Quantifying the impact of membrane microtopology on effective two-dimensional affinity.

Author: T E Williams

Date: 1/29/2001

Journal:The Journal of biological chemistry


DOI: 10.1074/jbc.M010427200

Link: http://www.ncbi.nlm.nih.gov/pubmed/11278674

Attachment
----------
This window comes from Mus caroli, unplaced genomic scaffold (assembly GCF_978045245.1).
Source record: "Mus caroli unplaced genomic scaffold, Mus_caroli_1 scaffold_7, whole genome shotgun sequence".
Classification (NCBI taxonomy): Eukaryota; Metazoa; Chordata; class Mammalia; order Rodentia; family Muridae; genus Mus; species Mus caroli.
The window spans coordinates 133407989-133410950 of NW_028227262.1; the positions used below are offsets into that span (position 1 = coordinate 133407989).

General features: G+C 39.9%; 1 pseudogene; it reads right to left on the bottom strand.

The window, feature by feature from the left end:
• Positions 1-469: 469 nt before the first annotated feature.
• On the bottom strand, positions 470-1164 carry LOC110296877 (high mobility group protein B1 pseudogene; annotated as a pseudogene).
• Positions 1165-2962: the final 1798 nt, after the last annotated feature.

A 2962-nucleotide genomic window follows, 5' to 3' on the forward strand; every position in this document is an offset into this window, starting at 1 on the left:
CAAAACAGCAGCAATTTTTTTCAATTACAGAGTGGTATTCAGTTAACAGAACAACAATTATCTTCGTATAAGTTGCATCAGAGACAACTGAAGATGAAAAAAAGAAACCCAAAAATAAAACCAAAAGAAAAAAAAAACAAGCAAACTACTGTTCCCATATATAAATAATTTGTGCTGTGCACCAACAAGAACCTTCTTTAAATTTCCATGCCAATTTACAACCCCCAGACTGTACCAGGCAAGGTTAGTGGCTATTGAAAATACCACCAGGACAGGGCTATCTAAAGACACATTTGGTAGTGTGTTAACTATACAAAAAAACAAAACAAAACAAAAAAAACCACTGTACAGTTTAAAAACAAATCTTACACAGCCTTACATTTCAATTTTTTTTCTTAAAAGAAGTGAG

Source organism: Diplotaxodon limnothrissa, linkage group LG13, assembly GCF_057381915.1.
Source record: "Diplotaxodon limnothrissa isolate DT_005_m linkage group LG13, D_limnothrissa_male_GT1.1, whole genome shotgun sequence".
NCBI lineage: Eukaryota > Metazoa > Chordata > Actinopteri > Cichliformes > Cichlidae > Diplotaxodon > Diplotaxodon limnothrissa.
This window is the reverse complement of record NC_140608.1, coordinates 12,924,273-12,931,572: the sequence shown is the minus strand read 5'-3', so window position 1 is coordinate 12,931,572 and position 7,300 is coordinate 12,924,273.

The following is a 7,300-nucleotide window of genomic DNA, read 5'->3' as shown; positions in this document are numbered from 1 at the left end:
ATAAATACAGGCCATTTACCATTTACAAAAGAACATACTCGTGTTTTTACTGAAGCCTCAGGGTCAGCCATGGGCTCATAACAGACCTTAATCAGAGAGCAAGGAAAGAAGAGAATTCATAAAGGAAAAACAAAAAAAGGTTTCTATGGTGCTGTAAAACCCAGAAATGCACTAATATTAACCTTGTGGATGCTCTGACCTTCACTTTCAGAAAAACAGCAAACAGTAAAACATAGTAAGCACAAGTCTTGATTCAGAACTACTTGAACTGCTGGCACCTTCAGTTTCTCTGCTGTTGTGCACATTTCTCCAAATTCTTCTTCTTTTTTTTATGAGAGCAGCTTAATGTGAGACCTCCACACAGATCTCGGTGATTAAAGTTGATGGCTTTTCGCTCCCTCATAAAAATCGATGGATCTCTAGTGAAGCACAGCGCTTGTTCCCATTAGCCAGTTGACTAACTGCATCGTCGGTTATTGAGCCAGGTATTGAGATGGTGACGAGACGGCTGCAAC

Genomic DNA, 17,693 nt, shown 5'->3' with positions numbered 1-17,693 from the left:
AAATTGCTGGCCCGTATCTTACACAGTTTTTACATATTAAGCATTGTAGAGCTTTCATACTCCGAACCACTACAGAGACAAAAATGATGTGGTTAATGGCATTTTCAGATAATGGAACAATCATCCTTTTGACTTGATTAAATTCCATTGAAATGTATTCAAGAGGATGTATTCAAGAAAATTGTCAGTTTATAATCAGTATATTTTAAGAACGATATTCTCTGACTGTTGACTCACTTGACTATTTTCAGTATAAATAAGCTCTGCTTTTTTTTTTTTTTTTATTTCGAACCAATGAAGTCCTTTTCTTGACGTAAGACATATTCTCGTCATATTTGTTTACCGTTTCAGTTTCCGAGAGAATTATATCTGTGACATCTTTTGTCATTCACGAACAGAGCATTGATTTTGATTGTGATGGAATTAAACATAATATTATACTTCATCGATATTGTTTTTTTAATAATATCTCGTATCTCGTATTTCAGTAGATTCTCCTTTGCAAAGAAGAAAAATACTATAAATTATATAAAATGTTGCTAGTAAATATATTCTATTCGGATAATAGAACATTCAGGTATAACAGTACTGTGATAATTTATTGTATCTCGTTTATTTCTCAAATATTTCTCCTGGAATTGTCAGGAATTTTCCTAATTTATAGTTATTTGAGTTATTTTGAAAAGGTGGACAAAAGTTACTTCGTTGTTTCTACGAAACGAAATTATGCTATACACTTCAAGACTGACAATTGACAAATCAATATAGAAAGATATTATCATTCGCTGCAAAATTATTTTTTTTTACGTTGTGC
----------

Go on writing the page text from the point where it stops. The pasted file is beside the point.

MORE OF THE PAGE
Just as interactions of soluble proteins are affected by the solvent, membrane protein binding is influenced by the surface environment. This is particularly true for adhesion receptors because their function requires tightly apposed membranes. We sought to demonstrate, and further, to quantify the possible scale of this phenomenon by comparing the effective affinity and kinetic rates of an adhesion receptor (CD16b) placed in three distinct environments: red blood cells (RBCs), detached Chinese hamster ovary (CHO) cells, and K562 cells. Effective affinity reflects both the intrinsic receptor-ligand kinetics and the effectiveness of their presentation by the host membranes. Expression of CD16b, a low affinity Fcgamma receptor, was established by either transfection or spontaneous insertion via its glycosylphosphatidylinositol anchor. Binding to IgG-coated RBCs, measured using a micropipette method, indicated a 50-fold increase in effective affinity for receptors on RBCs over CHO and K562 cells, whereas the off rates were similar for all three. Electron microscopy confirmed that specific tight contacts were broad in RBC-RBC conjugates but sparse in CHO-RBC conjugates. We suggest that through modulation of surface roughness the cytoskeleton can greatly impact the effectiveness of adhesion molecules, even those with no cytoplasmic structures. Implications for locomotion and static adhesion are discussed.